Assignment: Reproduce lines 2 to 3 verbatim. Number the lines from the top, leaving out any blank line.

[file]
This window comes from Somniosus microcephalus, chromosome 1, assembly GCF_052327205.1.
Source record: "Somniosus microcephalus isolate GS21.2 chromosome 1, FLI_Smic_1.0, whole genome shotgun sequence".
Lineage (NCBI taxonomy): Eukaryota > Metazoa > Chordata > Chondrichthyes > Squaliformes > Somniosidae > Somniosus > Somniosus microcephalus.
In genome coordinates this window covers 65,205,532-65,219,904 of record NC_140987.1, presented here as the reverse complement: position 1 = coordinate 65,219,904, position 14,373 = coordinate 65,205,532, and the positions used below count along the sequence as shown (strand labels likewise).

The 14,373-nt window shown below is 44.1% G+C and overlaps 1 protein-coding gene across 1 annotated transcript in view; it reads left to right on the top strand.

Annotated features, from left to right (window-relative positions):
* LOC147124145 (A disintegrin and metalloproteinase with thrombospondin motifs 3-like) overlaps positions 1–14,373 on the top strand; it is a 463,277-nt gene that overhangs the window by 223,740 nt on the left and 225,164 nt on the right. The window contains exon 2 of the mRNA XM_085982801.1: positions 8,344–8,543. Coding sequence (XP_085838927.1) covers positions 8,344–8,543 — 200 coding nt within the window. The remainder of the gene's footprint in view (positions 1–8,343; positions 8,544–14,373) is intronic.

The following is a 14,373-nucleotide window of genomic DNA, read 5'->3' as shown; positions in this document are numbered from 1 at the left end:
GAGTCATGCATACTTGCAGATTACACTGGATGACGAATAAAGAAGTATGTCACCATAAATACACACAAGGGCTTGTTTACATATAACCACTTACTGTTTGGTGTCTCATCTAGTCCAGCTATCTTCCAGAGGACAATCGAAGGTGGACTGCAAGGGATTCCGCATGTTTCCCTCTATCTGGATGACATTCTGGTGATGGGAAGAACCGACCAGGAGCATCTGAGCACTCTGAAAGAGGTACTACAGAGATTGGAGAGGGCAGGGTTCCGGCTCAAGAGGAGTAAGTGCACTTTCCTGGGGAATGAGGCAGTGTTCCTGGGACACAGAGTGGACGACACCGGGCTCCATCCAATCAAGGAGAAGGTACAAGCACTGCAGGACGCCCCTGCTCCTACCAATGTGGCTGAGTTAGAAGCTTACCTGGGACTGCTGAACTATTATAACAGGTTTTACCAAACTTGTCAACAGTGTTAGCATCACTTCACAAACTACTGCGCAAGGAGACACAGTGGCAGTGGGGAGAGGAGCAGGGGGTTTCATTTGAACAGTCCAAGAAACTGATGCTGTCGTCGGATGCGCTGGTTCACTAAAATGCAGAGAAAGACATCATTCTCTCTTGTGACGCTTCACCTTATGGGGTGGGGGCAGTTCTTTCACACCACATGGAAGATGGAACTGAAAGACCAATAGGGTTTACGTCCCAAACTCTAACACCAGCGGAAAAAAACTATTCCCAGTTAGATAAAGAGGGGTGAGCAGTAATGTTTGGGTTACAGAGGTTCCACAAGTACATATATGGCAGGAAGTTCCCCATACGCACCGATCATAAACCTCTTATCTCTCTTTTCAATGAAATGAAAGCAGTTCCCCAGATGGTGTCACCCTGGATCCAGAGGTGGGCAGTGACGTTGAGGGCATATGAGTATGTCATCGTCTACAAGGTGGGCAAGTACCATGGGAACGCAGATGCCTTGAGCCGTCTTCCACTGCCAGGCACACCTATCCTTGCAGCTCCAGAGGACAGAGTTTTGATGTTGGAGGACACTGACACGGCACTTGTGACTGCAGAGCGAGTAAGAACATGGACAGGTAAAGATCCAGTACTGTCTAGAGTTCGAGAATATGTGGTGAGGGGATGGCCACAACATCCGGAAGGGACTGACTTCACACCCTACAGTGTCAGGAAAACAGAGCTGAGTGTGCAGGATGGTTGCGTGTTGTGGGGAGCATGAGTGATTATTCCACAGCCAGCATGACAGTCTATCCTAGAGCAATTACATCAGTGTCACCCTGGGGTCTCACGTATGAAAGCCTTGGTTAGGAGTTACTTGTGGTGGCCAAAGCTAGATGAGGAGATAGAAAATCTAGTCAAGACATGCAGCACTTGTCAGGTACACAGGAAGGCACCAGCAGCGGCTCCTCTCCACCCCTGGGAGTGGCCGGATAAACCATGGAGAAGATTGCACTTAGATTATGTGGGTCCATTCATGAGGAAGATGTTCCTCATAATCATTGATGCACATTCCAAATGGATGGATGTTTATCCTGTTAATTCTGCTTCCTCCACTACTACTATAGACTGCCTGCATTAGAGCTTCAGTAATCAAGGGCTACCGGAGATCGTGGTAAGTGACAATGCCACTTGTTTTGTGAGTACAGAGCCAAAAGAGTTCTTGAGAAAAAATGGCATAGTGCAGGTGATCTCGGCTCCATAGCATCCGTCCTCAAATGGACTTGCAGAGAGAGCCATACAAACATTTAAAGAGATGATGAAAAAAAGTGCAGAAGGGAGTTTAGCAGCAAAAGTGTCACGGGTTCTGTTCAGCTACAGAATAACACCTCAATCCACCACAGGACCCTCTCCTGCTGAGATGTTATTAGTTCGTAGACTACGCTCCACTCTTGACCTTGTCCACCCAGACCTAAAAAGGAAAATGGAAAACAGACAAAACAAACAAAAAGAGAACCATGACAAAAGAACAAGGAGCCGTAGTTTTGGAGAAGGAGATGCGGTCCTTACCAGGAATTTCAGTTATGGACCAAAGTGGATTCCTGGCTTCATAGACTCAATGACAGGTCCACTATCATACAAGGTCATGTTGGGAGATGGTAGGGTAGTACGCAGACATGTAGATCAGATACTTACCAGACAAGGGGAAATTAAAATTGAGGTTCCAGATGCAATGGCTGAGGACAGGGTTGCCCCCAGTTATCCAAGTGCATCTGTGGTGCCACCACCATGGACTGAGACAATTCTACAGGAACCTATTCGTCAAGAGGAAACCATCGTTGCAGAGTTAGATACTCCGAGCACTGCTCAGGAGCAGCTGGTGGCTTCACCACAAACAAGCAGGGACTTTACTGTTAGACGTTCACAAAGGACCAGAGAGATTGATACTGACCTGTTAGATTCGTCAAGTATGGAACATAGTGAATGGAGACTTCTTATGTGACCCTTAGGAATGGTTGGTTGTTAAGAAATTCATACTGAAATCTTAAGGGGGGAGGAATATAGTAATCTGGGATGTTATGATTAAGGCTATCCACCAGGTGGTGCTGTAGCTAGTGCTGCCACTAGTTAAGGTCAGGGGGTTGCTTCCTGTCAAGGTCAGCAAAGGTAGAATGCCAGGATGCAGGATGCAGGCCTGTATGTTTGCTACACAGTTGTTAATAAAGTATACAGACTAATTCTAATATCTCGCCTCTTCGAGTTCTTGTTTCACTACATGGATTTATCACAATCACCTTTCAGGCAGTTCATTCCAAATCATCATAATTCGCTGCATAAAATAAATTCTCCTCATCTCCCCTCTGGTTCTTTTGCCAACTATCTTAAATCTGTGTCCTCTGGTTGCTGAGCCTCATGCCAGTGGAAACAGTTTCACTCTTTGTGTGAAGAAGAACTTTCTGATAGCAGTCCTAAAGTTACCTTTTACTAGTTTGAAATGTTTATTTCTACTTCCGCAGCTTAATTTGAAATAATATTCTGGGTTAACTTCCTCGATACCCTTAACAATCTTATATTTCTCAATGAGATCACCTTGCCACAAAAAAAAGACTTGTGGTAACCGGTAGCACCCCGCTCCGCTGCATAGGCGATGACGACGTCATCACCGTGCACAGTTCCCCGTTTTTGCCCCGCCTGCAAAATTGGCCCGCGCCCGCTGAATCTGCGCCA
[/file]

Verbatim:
Source record: "Somniosus microcephalus isolate GS21.2 chromosome 1, FLI_Smic_1.0, whole genome shotgun sequence".
Lineage (NCBI taxonomy): Eukaryota > Metazoa > Chordata > Chondrichthyes > Squaliformes > Somniosidae > Somniosus > Somniosus microcephalus.